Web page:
One idea is to take the first meeting of the year, or even better, find a time for a retreat, and do nothing more than review the mission and purpose of your organization.  Ask members to reflect on how they can personally support that purpose, and what needs to happen collectively in order for the purpose to be realized more fully this year.  Every group needs to get re-centered now and then, and the start of a new year feels like the right time to do it.


Organizational culture is a powerful thing.  Peter Drucker found a way to personify it as perhaps the strongest thing living within an organization.  You can spend months or years creating visions and plans, but your success will be dependent on the capability of the culture to accept and implement those ideas.  You may wish for your organization to become the strongest and best on campus.  Yet, your culture may be one that rewards and encourages mediocrity.  You may wish for your members to have the highest GPA on campus.  Yet, your culture may downplay academics in favor of parties and alcohol.

So how do you change or affect culture?  It’s the tallest task leaders can face.  The most effective way is to remove the cancerous cells.  To cut out those who most negatively influence the culture you are trying to build.  At the very least, stop providing those individuals with forums and outlets by which to be so influential.  For example, don’t take a slacker and make him new member educator. 

If you are writing goals and plans for your organization (good) then add a column entitled “culture.”  Reflect on what kind of culture you have right now – is it one that takes a person and lifts them up, or tears them down?  Does it seek opportunities for the organization to be its best, or to be its worst?  Expect that what you write in that column will need to be addressed first.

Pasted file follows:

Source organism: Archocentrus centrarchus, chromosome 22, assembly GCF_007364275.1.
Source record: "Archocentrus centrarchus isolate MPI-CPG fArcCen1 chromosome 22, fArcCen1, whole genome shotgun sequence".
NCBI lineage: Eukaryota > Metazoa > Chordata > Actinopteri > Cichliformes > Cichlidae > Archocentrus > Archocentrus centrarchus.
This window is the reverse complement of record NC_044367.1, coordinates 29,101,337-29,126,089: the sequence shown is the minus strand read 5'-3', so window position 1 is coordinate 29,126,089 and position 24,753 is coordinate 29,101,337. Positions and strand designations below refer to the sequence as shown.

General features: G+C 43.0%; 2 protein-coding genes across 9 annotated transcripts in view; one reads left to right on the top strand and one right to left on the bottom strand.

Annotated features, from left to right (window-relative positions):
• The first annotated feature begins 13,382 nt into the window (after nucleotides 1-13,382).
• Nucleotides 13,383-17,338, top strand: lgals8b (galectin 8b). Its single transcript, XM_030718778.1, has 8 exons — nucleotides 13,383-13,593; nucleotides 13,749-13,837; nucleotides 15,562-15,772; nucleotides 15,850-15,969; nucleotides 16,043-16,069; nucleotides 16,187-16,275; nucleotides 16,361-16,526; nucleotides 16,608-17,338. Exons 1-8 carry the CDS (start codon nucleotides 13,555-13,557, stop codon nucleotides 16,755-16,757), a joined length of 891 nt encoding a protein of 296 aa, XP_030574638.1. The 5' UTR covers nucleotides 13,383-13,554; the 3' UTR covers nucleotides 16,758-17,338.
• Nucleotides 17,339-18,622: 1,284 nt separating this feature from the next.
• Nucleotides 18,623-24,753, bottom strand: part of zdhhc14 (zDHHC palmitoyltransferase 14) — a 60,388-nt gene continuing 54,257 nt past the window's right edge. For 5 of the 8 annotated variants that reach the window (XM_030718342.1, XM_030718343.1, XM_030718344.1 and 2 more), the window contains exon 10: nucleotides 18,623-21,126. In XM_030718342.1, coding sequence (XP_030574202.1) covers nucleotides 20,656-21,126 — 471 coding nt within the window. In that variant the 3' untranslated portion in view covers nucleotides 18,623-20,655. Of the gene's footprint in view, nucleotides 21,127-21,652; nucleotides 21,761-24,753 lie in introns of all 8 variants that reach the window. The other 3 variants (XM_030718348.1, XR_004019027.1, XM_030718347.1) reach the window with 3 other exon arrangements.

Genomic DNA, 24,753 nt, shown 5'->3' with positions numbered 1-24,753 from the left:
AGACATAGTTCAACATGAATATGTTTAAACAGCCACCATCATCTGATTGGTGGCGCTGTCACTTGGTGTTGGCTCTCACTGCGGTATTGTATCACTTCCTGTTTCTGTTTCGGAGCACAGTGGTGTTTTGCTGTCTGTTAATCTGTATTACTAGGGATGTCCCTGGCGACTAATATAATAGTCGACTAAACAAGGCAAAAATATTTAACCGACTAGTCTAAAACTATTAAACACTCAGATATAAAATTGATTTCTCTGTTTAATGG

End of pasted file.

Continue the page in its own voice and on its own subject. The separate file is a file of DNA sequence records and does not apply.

This quote is probably the most succinct explanation of contemporary leadership that I could find.  Keep in mind, as you take this journey of leadership, that you will be remembered more for who you were than what you did.  That’s not to minimize the expectation that all leaders and organizations are forward-moving and achievement-oriented.  However, the best leaders understand that without attention and care for others, lasting achievement isn’t truly possible.  You can be the kind of leader that very few people experience in their lives – the one that makes them want to be better and want to do more. 

So, take the extra time to provide feedback to someone that deserves to hear how great they’re doing.  Take the even more time to provide feedback to someone who’s getting off course.  And take the most time to simply sit and listen to someone else, for that simple act can be the most significant of all.

The essential question is, when you engage with those you lead, how do you make them feel?


Organizations of all shapes and sizes are notorious for getting caught up in things that just don’t really matter.  Whether it’s personal drama, minutia, or small ideas, we are all susceptible to be being distracted away from the big stuff.  What is the big stuff?  Mission.  Vision.  Values.  As a leader, you will be challenged to keep this front and center, and not get too caught up in T-shirt colors, gossip, and colossal wastes of time.  

You may want to start this year with an audit of how your organization spends its time and energy.  Are you focused on the right things?  As I’ve written about before, if historians were to judge this period in your organization’s history, would they give you high marks for focusing on significant issues?  Imagine you were putting items on a scale.  Which item would weigh more (meaning it’s a greater focus)?  And, is that the way it should be?  For example, what would the balancing scale read for:
New Member Education vs. Greek Week
Initiation vs. Annual theme party
Service Projects vs. Formals
Recruitment vs. Intramurals
It’s not that you can’t or shouldn’t have small things (e.g., intramurals) as part of your fraternity experience.  That’s the fun stuff that can fill in the gaps.  But the big ticket items should never suffer because of those, or ever take a back seat.  

So, to summarize the lessons that these famous quotes provide, focus on things that matter such as the people you lead and the shared purpose that unites the entire organization.  Doing so will create a culture that embraces excellence.  That sounds like a great start to the year. 

Please feel free to share your favorite quotes below.  What words of wisdom drive you and your leadership experience?